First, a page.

The nave parapet is embattled with corner pinnacles, with "a fine set of clerestory windows... so close together that there is much more glass than stone" (Cox). The 15th-century Perpendicular clerestory windows, eight each at the north and south, contain three cusped lights. The nave roof is slate, as is that of the 19th-century chancel. The pointed gabled south porch dates from about 1312, and contains a pointed-arch entrance opening. Its church south door within has 14th-century ironwork on its lock. The porch is lit by mullioned side windows, its interior containing a stone bench at each side.


St Andrew's accommodates seating for 375. The nave includes early 14th-century arcades with quatrefoil piers, comprising three bays at the north, and four at the south. The south aisle, which date is that of the porch, retains a piscina and locker at its east end. Within the 19th-century chancel is a piscina of the same date.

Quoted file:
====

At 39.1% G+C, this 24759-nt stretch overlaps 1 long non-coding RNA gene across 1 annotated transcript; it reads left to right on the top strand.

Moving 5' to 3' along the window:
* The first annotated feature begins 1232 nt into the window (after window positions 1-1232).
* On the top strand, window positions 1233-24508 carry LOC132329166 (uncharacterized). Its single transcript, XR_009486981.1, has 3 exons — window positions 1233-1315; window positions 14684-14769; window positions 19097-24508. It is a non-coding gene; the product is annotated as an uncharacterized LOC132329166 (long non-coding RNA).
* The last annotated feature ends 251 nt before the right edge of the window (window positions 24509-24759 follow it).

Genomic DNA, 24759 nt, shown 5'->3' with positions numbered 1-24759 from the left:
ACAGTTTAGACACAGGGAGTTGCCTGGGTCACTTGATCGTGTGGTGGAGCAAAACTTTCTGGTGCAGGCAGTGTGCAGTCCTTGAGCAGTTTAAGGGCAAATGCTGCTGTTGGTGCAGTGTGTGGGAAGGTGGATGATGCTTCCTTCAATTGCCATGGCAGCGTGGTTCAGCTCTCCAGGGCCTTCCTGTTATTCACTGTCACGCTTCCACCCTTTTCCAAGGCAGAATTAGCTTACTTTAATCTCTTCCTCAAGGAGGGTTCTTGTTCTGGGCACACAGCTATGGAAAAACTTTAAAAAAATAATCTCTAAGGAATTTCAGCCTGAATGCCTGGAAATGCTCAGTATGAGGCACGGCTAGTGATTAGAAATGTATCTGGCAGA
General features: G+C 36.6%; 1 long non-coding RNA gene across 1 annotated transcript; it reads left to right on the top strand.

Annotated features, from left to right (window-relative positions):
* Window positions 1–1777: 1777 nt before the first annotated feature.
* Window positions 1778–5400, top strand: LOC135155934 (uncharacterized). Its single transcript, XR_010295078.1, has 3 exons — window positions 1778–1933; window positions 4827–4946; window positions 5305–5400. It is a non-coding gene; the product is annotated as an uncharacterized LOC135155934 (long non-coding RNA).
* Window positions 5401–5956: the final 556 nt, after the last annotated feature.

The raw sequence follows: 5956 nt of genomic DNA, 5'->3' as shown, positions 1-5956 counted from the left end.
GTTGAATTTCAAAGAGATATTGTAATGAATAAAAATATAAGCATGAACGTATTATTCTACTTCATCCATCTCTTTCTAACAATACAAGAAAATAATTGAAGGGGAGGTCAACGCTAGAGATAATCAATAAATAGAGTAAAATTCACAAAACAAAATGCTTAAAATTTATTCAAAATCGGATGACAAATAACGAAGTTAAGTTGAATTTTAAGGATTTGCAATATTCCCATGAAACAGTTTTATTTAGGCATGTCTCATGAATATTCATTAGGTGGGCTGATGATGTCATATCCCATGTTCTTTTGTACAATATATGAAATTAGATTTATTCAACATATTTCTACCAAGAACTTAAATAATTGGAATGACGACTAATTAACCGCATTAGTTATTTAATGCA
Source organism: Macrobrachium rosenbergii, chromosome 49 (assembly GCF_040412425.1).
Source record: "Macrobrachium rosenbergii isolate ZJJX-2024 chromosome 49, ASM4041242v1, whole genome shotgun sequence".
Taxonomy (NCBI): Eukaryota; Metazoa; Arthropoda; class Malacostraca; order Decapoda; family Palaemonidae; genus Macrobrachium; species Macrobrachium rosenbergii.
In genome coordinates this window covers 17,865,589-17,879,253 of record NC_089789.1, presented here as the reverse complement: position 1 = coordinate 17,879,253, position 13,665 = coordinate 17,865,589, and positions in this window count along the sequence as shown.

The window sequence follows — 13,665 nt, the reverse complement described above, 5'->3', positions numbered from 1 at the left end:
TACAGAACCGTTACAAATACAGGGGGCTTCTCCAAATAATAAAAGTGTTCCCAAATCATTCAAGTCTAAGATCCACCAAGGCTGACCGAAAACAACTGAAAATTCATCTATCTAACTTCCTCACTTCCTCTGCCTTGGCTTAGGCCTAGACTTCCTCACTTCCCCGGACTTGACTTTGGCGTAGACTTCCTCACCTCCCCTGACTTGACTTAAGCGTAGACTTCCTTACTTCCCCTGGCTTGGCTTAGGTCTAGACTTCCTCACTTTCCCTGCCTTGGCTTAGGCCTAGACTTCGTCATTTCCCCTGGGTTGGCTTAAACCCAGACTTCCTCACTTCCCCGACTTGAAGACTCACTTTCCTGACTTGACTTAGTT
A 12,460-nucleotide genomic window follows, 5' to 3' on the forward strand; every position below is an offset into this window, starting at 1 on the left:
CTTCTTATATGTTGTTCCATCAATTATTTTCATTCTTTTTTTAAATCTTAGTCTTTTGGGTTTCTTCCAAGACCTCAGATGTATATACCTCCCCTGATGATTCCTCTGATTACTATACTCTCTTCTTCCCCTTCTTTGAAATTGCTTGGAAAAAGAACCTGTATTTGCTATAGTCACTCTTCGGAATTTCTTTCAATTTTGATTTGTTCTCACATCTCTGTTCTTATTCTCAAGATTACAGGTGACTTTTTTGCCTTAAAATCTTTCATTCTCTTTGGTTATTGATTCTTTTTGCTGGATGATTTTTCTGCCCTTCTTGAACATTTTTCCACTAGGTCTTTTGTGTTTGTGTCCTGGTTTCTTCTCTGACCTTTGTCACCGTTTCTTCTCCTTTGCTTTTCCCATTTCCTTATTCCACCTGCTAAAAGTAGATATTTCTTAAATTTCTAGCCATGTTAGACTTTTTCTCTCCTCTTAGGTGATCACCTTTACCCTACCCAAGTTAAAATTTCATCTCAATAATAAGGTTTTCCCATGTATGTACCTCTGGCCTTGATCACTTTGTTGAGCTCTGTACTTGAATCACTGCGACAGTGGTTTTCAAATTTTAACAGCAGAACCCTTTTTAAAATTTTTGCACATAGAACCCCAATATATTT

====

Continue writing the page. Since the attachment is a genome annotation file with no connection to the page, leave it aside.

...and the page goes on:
Two further stained glass windows to that dedicated to the Duke of Clarence, and that supplied by Albert De Burton, are one in the south aisle to the memory of a Dr Blasson, and one in the chancel to Lieutenant C. R. Winkley, son of a former vicar who was killed in action during the First World War. In the east window are the arms of Eleanor, daughter of Henry, 3rd Earl of Lancaster, those of John de Beaumont, 2nd Baron Beaumont (died 1342), her husband, and of the Marmion family. In the south aisle east east window are fragments of medieval stained glass, including a haloed and yellow-robed figure.

Within the church are marble monuments and plaques commemorating eighteen people, dated between 1719 and 1848, and others to charitable bequests. Included are those to Billingborough rector Robert Kelham (died 1752), to Revd Brownlow Toller (died 1794), and to Thomas Buckberry (died 1828), who in 1827 provided for a charity to distribute bread to the poorest parishioners. Church plate includes a chalice, dated 1829, and a paten, probably by William Bellchambers.